Listless Indian bowling allowed New Zealand get off the hook. The home team rode on captain Brendon McCullum's magnificent double century to continue a remarkable fightback and take a commanding lead on the fourth day of the second Test in Wellington on Monday.
McCullum, who was unbeaten on 281 runs, shared a world record partnership of 352 runs for the sixth wicket with BJ Watling (124), helping the Kiwis reach a formidable 571-6 at stumps and take the game away from India at the Basin Reserve.
India, who had New Zealand in a spot of bother at 94 for five in their second innings on Sunday, now face the prospect of even losing the match, with the hosts having swelled their lead to 325 runs.
The duo defied the visitors for 123 overs and turned around a 246-run deficit into a massive lead with a day left in the match.
McCullum, who faced 525 balls and hit 28 fours and four, was still batting after nearly six sessions at the crease .
At the other end, James Neesham brought up his maiden Test fifty and was unbeaten on 67 off 93 balls, inclusive of nine fours.
Zaheer Khan (3-129), Mohammad Shami (2-136) and Ishant Sharma (0-124) toiled on an unresponsive pitch, particularly with the third new ball.
Ravindra Jadeja (1-108) was rendered ineffective as well. Part-timers Rohit Sharma (0-40) and Virat Kohli (0-13) were given a go to try something different, while skipper MS Dhoni (0-5) also bowled after the tea-break.
Starting at 440 for five after tea, the set batsmen had another string of batting records coming their way, with the pitch playing the perfect foil. As Dhoni bowled his gentle medium pace first up, McCullum and Watling crossed the 350-mark for their partnership in the 159th over.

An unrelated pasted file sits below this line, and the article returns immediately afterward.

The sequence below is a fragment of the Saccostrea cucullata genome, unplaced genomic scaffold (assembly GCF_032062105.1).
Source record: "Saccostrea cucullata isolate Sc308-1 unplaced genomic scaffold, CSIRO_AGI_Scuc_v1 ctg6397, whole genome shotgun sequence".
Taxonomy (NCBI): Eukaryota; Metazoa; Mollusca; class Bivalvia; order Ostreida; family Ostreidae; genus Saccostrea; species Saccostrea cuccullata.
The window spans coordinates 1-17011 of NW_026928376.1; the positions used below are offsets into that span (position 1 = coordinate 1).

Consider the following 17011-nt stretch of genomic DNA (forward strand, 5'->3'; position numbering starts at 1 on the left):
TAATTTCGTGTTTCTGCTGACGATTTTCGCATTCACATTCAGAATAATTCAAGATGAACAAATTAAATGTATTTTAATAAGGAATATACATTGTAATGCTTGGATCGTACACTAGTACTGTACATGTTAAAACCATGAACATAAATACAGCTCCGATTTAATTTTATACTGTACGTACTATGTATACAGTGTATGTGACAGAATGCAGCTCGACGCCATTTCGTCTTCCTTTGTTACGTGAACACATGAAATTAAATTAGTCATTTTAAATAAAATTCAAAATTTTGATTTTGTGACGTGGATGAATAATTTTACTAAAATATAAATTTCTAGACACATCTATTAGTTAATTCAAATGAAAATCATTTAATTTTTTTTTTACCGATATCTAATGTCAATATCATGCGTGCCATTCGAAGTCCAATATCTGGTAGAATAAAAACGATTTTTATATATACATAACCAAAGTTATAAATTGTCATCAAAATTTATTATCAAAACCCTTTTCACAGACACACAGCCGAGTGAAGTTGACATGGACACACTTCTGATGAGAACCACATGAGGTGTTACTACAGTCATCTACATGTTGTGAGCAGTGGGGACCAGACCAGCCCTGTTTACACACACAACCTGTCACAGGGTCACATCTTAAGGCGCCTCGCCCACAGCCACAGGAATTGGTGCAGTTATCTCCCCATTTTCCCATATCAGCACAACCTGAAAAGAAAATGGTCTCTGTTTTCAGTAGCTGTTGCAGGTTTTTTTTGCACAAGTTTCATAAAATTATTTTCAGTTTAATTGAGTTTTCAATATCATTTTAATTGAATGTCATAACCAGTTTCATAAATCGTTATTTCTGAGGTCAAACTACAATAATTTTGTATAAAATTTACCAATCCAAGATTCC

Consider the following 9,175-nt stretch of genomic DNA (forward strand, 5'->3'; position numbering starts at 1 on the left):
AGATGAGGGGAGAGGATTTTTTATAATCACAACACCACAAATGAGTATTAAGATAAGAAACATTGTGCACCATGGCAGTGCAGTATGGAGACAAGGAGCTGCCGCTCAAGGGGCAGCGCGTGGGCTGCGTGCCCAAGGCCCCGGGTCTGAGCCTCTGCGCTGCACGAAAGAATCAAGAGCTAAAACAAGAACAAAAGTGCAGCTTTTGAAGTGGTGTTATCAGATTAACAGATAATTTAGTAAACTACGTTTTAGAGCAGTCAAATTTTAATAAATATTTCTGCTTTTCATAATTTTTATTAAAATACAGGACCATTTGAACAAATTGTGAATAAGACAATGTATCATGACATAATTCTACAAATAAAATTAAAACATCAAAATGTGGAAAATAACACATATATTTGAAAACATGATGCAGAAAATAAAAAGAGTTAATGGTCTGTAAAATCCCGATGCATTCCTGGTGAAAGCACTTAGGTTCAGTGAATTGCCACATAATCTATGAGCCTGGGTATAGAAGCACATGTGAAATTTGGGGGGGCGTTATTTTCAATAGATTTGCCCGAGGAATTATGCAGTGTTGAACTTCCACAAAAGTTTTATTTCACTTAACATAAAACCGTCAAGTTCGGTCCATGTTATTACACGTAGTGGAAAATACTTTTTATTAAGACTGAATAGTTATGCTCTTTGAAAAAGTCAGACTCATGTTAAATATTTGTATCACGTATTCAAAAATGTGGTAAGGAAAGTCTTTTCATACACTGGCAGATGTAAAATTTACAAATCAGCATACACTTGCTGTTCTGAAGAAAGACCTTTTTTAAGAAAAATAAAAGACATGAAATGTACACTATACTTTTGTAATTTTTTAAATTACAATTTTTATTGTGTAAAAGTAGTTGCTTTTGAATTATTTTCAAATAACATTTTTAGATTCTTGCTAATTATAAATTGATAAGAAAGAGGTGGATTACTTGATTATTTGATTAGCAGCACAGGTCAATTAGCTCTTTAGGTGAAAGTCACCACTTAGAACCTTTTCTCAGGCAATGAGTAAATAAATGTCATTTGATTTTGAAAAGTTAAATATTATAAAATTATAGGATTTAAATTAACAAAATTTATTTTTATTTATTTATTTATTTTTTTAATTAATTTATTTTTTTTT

An over later, they brought up the highest ever sixth-wicket partnership in Test cricket, breaking the 351-mark by Mahela and Prasanna Jayawardene, also set against India, at Ahmedabad in 2009. Their lead also swelled to 200.
The third new ball was taken immediately and the Indian pacers put in a lot of effort to change the complexion of the match. Shami finally got the breakthrough in the 161st over, trapping Watling leg before. The batsman faced 367 balls and hit 13 fours.
Meanwhile, McCullum carried on and crossed the 250-run mark, starting to climb the ladder for highest individual score for a New Zealand batsman. At the other end, Neesham too joined in the fun and struck some lusty blows, matching his partner for strokes.
They continued to punish the hapless bowling on a flat track and in the final session put on 125 runs for the seventh wicket, as the hosts crossed the 550-run mark.
McCullum heaped misery on India, finishing as the second-highest run-scorer for New Zealand, behind Martin Crowe's 299, scored against Sri Lanka at the same ground in 1991.
On the final day, he will attempt to become the first Kiwi batsman to get a Test triple hundred.
Earlier, in the post-lunch session, McCullum and Watling continued their brilliant domination of the Indian attack as the completely changed character and became a batting beauty. They brought up the 350-mark for New Zealand in the 128th over, the first one after the break, and then carried on to reach personal milestones.